Cisco has announced the findings of its Teleworker Survey, an in-depth study of almost 2,000 company employees. The study, conducted to evaluate the social, economic, and environmental impacts associated with telecommuting at Cisco, revealed that a majority of respondents experienced a significant increase in worklife flexibility, productivity, and overall satisfaction as a result of their ability to work remotely.
As the modern workforce continues to evolve and globalize, more companies are evaluating a telecommuting strategy to save costs and lower carbon emissions as well as to retain top talent. For these companies, Cisco’s survey highlights the gains that a sound telecommuting strategy provides for employees and employers alike.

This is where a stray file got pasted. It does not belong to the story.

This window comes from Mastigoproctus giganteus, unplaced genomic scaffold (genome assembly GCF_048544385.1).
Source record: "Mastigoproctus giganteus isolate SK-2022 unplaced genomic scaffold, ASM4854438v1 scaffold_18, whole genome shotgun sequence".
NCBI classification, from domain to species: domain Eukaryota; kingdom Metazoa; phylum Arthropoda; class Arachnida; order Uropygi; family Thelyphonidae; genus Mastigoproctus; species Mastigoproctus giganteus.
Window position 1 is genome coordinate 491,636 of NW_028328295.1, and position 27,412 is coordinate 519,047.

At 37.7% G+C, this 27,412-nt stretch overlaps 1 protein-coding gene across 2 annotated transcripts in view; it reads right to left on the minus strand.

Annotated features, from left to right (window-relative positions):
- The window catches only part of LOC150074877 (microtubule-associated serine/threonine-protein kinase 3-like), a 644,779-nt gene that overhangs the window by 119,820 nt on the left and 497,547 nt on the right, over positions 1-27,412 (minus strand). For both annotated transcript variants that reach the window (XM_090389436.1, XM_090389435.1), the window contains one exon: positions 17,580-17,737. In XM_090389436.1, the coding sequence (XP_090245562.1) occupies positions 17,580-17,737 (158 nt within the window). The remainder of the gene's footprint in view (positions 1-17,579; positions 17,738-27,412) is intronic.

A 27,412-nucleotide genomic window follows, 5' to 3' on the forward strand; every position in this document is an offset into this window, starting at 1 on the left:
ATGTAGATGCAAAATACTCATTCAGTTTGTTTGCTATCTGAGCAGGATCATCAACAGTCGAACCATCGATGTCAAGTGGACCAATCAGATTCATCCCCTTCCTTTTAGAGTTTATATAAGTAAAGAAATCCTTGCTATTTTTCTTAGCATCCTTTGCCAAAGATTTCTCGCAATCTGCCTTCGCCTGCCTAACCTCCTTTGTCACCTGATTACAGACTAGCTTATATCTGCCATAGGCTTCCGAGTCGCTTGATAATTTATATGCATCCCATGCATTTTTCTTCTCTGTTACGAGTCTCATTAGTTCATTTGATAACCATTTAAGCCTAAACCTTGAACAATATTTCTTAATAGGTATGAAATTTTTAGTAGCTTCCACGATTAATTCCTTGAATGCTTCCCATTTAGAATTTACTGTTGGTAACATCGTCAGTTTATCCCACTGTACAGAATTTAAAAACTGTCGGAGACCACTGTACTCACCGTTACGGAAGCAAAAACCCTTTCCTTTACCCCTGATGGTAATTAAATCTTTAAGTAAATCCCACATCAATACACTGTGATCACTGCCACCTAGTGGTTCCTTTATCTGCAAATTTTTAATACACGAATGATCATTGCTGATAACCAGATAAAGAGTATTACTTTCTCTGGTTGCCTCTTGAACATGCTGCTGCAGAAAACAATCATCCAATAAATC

Cisco is achieving new levels of efficiency and effectiveness by enabling people to work together no matter where they are located. In fact, according to Cisco’s Internet Business Services Group, the company’s global strategic consulting arm, the company has generated an estimated annual savings of $277 million in productivity by allowing employees to telecommute and telework. In addition, with the steady adoption of enterpriseclass remote connectivity solutions like Cisco Virtual Office, the recently announced Cisco OfficeExtend, and virtual collaboration tools like Cisco WebEx, Cisco anticipates that employees and employers will continue to see a rise in the benefits associated with telecommuting.
In 2008, Cisco teleworkers prevented approximately 47,320 metric tons of greenhouse gas emissions from being released into the environment due to avoided travel.
The average distance for round-trip commutes varied among global regions: employees in U.S. and Canada reported on average a 30-mile round-trip commute; Asia Pacific employees cited a distance of about 14 miles; Japanese employees cited a 26-mile commute; employees in emerging markets commute an average of 16 miles; and European employees reported a 46-mile commute.